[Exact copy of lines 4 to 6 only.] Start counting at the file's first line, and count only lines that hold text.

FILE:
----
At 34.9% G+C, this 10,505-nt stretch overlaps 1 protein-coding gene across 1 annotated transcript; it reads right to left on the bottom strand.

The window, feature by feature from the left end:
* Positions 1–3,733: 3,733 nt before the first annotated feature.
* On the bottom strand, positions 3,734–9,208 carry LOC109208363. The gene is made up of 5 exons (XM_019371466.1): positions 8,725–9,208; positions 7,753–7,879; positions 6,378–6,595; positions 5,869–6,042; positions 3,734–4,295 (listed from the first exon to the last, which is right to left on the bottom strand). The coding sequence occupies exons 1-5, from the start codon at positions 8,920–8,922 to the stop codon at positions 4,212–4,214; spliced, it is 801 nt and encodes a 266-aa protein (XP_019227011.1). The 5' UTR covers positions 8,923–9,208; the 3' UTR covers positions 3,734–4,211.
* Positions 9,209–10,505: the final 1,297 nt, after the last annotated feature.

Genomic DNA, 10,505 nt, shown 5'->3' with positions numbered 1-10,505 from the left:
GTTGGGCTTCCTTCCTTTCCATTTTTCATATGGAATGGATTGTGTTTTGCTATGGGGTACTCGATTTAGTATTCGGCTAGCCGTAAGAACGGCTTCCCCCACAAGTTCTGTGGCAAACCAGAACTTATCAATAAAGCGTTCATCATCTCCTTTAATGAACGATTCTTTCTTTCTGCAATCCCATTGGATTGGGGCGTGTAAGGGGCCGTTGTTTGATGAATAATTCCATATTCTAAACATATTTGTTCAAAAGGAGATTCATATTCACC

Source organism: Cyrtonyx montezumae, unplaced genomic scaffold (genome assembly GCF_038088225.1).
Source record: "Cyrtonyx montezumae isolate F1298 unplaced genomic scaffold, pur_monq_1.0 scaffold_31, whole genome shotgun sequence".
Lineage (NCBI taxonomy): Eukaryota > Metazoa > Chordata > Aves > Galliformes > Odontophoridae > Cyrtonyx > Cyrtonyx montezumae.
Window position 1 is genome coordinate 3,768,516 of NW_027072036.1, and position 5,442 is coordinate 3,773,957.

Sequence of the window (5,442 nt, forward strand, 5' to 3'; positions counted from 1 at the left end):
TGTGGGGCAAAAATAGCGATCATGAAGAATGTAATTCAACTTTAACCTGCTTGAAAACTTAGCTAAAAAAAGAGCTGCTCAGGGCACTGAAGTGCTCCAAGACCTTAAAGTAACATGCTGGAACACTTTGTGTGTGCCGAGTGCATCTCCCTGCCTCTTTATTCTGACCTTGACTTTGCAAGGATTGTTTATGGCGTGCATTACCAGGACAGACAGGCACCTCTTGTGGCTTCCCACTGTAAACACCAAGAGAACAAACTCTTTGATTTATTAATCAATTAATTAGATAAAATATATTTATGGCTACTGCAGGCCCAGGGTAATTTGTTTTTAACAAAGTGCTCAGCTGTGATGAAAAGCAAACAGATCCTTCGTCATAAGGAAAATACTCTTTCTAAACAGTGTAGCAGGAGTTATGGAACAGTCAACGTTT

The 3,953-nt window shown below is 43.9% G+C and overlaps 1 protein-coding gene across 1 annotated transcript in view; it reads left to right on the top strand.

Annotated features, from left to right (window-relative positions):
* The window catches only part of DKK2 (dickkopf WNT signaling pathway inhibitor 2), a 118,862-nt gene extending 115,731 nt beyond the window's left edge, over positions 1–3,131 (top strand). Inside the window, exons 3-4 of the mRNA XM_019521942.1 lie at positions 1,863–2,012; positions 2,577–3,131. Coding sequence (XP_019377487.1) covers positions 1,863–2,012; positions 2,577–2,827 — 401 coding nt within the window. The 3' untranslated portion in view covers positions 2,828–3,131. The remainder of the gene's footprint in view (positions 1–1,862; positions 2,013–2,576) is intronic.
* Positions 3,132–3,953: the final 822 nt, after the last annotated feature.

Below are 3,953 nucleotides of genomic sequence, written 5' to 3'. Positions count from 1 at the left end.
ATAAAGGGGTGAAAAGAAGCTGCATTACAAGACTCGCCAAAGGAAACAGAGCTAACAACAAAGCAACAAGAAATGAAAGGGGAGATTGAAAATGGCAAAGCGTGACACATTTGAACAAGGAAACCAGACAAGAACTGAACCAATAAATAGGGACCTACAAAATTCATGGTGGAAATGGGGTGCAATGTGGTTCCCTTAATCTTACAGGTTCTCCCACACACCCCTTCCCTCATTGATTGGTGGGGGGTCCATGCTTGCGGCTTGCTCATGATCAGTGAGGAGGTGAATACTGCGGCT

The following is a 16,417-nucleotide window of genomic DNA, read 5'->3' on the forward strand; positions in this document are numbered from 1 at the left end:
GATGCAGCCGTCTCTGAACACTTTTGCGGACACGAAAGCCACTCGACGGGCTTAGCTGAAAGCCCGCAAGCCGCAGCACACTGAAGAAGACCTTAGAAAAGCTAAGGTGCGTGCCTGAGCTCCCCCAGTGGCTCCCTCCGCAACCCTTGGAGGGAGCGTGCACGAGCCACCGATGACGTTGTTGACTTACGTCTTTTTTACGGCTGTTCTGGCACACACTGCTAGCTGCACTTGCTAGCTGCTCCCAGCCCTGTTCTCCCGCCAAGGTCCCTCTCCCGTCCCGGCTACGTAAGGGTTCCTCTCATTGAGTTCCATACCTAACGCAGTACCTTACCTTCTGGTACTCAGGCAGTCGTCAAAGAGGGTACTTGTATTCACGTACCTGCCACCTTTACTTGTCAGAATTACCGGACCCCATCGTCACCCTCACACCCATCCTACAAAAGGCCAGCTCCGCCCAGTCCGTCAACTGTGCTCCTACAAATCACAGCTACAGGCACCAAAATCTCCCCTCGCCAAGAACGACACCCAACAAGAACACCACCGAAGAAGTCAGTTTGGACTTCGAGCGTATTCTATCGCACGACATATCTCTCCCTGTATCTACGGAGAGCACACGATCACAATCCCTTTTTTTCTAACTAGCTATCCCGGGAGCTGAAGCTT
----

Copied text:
* On the bottom strand, positions 3,734–9,208 carry LOC109208363. The gene is made up of 5 exons (XM_019371466.1): positions 8,725–9,208; positions 7,753–7,879; positions 6,378–6,595; positions 5,869–6,042; positions 3,734–4,295 (listed from the first exon to the last, which is right to left on the bottom strand). The coding sequence occupies exons 1-5, from the start codon at positions 8,920–8,922 to the stop codon at positions 4,212–4,214; spliced, it is 801 nt and encodes a 266-aa protein (XP_019227011.1). The 5' UTR covers positions 8,923–9,208; the 3' UTR covers positions 3,734–4,211.
* Positions 9,209–10,505: the final 1,297 nt, after the last annotated feature.

Genomic DNA, 10,505 nt, shown 5'->3' with positions numbered 1-10,505 from the left: